First, the GM added Alex Goligoski in a big trade that sent James Neal to the Pittsburgh Penguins. Goligoski was the kind of puck-moving quarterback the Stars had been craving for a few years. Goligoski put up 15 points in 22 games after the trade, and while the Stars were largely criticized for the deal, it says here they won't regret it one bit. Then, there were the additions of Pardy and Souray in the offseason. Nieuwendyk feels better about things one year later.

"That's probably the biggest areas where we've made changes on our hockey club," said Nieuwendyk. "I think Goligoski was a big addition for us. We needed that type of player ever since [Sergei] Zubov left. And a guy that's really under the radar for us is Adam Pardy. He's a big, mobile guy with a good stick. He's a slick-skating, mobile guy. And of course, we added Souray, who comes motivated."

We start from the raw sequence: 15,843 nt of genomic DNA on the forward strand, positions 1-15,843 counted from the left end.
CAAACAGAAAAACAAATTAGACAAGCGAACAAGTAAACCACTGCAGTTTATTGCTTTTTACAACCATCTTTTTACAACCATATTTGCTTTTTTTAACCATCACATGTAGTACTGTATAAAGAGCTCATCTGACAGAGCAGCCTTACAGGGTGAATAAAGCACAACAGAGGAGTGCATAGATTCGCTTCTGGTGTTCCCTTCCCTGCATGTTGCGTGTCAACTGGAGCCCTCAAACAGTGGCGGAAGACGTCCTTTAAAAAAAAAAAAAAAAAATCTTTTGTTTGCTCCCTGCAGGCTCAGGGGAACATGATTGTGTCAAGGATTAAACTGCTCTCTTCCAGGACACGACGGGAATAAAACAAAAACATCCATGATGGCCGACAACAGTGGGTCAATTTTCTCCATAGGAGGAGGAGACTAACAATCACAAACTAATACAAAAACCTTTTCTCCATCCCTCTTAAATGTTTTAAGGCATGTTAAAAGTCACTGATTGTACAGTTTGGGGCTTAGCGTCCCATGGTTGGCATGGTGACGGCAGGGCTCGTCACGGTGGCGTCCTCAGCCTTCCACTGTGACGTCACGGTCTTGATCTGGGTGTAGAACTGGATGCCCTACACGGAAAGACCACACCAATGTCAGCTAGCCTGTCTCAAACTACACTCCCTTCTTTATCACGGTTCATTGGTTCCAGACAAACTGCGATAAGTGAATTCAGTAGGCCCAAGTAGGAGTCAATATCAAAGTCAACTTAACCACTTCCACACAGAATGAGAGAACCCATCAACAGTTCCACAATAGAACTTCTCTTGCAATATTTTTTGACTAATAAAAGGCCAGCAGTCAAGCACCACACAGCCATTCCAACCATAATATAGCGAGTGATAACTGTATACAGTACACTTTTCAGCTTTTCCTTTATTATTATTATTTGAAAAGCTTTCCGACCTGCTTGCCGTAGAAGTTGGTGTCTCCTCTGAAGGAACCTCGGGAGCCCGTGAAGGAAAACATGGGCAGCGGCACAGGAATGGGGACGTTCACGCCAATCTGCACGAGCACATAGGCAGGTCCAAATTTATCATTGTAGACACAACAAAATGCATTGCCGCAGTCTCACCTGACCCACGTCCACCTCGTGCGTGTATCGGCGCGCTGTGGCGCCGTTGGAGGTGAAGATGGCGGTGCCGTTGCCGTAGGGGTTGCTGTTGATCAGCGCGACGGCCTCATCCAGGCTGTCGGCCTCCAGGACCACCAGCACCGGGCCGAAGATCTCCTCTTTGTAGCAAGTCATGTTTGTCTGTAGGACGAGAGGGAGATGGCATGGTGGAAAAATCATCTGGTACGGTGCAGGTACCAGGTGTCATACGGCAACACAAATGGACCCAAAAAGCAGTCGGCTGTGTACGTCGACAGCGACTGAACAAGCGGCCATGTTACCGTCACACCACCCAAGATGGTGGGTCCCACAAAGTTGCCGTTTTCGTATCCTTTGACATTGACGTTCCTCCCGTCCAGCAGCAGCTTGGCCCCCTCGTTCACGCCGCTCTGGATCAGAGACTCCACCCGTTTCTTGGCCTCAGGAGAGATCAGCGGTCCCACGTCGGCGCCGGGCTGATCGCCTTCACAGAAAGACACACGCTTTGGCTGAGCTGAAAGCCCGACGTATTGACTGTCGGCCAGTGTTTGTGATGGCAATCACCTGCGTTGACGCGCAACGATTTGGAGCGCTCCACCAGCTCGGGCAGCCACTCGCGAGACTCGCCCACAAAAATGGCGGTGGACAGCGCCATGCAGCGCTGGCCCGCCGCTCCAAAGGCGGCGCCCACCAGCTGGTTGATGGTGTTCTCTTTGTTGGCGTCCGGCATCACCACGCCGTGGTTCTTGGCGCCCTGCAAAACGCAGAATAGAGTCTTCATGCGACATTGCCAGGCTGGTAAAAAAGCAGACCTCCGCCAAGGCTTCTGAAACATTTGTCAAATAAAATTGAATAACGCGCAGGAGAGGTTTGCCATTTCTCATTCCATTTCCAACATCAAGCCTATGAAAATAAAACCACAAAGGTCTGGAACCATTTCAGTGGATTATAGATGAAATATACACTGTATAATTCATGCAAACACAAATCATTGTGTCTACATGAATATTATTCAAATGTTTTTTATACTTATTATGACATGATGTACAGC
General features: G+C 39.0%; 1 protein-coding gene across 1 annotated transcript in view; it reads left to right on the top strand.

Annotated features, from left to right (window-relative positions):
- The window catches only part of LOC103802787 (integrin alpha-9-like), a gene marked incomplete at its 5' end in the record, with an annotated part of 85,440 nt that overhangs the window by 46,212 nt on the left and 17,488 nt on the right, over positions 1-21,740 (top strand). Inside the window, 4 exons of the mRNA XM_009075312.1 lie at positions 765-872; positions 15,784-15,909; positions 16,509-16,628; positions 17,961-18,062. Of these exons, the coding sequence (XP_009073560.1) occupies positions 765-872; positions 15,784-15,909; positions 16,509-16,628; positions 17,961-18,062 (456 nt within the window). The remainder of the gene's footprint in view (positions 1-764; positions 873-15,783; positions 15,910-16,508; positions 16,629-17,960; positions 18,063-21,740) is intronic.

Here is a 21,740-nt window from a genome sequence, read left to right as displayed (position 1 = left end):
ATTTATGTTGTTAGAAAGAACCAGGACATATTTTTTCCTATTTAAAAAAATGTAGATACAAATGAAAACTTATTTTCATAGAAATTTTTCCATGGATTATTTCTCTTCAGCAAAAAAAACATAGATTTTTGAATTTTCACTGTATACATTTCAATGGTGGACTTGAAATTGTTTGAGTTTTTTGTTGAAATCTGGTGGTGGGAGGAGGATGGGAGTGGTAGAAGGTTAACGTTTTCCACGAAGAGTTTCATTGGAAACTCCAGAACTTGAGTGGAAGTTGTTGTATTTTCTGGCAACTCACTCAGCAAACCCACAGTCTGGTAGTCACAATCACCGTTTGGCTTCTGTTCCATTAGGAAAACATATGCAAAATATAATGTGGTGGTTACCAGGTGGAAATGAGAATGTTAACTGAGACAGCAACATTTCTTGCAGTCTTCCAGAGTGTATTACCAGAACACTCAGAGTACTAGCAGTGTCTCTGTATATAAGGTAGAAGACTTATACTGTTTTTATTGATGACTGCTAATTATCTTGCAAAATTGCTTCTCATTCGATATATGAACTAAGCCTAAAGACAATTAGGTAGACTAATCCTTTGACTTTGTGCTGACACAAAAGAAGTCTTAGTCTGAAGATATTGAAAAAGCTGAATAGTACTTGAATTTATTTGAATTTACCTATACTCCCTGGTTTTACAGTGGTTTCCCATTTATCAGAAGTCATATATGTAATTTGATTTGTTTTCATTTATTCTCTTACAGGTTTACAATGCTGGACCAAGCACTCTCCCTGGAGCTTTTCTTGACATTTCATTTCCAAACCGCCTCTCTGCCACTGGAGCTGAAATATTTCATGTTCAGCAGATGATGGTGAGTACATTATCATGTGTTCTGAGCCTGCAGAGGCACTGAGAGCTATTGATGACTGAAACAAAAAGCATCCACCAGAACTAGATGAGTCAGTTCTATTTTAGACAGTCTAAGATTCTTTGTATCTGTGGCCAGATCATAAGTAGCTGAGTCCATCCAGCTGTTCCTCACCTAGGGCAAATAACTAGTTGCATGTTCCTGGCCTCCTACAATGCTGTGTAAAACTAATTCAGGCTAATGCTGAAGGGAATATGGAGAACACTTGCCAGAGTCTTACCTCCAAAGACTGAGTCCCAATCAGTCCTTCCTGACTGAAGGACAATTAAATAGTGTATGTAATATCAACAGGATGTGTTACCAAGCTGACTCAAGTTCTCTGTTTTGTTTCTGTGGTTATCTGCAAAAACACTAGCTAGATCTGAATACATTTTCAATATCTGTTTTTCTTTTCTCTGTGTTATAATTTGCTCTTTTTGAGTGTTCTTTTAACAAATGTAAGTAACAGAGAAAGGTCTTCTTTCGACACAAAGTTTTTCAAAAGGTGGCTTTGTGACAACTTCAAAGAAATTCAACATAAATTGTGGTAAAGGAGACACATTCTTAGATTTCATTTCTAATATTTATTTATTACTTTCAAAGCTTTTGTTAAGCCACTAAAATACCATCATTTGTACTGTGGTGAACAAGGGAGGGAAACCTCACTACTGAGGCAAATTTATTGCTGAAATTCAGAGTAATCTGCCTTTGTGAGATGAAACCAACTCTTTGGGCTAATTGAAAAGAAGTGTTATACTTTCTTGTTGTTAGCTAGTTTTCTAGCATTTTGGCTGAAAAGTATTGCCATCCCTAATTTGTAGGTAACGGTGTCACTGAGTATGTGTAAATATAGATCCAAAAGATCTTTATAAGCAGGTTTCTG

5. Just what does Souray bring?
Souray returns from a year of exile in the AHL after the Edmonton Oilers were unable to move him and his contract ($5.4 million cap hit) for an entire season. They later gave up and bought out his deal at the end of last season. The Stars got him cheap at one year, $1 million and hope to get the benefit of a player hungry to re-establish himself.

"We didn't have a big shot. I think Souray gives us that," said Morrow. "That gives time for players like [Mike] Ribeiro and Benn and [Loui] Eriksson to make their moves [on the power play]. It's an element we haven't had, a big, strong, intimidating defenseman back there, and a motivated one at that."

We like the addition of Souray. He doesn't have to be the No. 1 man like he was in Edmonton with that big contract or in Montreal when he was at his All-Star best. He just has to be a No. 4 or 5 blueliner, stay within himself on the ice and provide leadership off it. It will prove to be a good fit.

6. The captain
Somewhat lost in the big season put up by Richards in 2010-11, the All-Star nod for Eriksson and the emergence of Benn was the solid season Morrow put together. The Stars captain posted a career-high 33 goals while staying healthy for 82 games.